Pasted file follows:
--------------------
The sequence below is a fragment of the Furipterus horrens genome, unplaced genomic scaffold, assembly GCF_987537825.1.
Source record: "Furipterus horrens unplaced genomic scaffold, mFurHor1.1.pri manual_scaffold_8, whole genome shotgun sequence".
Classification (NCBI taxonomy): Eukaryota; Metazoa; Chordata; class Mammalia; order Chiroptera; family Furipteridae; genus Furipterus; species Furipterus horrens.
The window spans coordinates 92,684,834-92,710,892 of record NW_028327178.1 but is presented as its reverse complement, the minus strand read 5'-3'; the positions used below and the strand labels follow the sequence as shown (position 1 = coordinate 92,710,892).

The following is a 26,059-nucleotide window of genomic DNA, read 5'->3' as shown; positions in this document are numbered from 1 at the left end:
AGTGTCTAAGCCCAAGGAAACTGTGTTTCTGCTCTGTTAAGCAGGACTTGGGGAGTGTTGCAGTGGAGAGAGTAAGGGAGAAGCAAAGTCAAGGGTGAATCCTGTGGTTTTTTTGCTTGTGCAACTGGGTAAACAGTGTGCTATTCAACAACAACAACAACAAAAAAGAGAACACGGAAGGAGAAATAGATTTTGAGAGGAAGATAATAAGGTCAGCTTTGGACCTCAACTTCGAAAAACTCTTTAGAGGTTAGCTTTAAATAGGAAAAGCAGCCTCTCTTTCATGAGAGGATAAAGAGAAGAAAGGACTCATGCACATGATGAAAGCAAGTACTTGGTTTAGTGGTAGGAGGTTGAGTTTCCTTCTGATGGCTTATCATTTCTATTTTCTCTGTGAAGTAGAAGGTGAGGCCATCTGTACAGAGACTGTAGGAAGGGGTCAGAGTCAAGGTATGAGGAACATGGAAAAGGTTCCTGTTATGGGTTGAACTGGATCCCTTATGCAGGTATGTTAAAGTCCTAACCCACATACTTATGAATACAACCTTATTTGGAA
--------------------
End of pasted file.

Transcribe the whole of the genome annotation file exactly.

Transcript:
The sequence below is a fragment of the Furipterus horrens genome, unplaced genomic scaffold, assembly GCF_987537825.1.
Source record: "Furipterus horrens unplaced genomic scaffold, mFurHor1.1.pri manual_scaffold_8, whole genome shotgun sequence".
Classification (NCBI taxonomy): Eukaryota; Metazoa; Chordata; class Mammalia; order Chiroptera; family Furipteridae; genus Furipterus; species Furipterus horrens.
The window spans coordinates 92,684,834-92,710,892 of record NW_028327178.1 but is presented as its reverse complement, the minus strand read 5'-3'; the positions used below and the strand labels follow the sequence as shown (position 1 = coordinate 92,710,892).

The following is a 26,059-nucleotide window of genomic DNA, read 5'->3' as shown; positions in this document are numbered from 1 at the left end:
AGTGTCTAAGCCCAAGGAAACTGTGTTTCTGCTCTGTTAAGCAGGACTTGGGGAGTGTTGCAGTGGAGAGAGTAAGGGAGAAGCAAAGTCAAGGGTGAATCCTGTGGTTTTTTTGCTTGTGCAACTGGGTAAACAGTGTGCTATTCAACAACAACAACAACAAAAAAGAGAACACGGAAGGAGAAATAGATTTTGAGAGGAAGATAATAAGGTCAGCTTTGGACCTCAACTTCGAAAAACTCTTTAGAGGTTAGCTTTAAATAGGAAAAGCAGCCTCTCTTTCATGAGAGGATAAAGAGAAGAAAGGACTCATGCACATGATGAAAGCAAGTACTTGGTTTAGTGGTAGGAGGTTGAGTTTCCTTCTGATGGCTTATCATTTCTATTTTCTCTGTGAAGTAGAAGGTGAGGCCATCTGTACAGAGACTGTAGGAAGGGGTCAGAGTCAAGGTATGAGGAACATGGAAAAGGTTCCTGTTATGGGTTGAACTGGATCCCTTATGCAGGTATGTTAAAGTCCTAACCCACATACTTATGAATACAACCTTATTTGGAA